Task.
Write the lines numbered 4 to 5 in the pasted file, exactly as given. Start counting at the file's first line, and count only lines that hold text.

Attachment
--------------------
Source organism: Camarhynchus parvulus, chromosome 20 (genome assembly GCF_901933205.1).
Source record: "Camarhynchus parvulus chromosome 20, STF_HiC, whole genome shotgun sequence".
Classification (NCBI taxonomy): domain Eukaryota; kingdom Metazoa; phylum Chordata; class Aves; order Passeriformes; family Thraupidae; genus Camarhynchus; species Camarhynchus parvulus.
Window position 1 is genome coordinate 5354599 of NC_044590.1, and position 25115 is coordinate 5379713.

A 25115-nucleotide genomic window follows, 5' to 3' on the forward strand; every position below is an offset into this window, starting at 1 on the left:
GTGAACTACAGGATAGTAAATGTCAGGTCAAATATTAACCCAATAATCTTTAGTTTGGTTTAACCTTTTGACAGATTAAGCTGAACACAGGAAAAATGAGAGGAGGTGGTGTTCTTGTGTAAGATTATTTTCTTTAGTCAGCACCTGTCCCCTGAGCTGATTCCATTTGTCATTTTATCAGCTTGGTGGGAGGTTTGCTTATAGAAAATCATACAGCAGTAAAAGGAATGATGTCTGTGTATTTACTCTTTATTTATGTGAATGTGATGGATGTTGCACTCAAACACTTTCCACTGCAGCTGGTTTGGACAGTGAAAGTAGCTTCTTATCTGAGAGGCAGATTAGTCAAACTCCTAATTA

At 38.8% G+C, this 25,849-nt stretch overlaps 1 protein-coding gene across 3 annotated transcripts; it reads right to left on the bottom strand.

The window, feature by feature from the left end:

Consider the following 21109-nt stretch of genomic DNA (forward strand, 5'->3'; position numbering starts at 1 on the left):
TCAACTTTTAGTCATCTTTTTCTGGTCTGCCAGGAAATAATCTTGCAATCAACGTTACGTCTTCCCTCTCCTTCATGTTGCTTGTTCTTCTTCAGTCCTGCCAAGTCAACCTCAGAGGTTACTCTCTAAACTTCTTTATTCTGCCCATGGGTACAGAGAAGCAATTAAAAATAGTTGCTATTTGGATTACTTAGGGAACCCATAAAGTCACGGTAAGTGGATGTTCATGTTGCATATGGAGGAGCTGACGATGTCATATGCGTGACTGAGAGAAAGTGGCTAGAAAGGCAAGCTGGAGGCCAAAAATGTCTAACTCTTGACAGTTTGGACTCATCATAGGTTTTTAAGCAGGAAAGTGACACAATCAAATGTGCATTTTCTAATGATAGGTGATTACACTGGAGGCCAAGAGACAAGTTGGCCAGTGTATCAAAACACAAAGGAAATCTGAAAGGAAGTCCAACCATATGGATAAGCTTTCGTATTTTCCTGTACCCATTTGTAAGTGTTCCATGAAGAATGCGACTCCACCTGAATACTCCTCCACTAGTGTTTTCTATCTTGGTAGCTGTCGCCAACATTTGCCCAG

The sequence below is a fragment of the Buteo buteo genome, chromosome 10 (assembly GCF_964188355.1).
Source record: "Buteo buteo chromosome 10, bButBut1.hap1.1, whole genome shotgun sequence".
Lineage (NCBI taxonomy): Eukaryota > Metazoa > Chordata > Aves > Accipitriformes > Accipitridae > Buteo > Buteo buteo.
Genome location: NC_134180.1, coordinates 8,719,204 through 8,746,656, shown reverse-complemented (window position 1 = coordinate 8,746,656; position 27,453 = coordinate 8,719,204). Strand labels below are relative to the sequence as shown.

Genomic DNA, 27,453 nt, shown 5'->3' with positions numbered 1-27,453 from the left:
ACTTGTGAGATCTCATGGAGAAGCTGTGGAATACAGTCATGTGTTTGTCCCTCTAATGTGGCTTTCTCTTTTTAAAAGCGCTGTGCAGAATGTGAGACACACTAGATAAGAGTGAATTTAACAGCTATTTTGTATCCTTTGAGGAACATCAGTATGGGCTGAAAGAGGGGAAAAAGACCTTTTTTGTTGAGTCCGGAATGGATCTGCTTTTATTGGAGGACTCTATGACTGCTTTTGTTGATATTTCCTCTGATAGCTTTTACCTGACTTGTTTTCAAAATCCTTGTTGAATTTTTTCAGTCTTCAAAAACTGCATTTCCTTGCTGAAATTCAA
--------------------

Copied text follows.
Window position 1 is genome coordinate 5354599 of NC_044590.1, and position 25115 is coordinate 5379713.

A 25115-nucleotide genomic window follows, 5' to 3' on the forward strand; every position below is an offset into this window, starting at 1 on the left: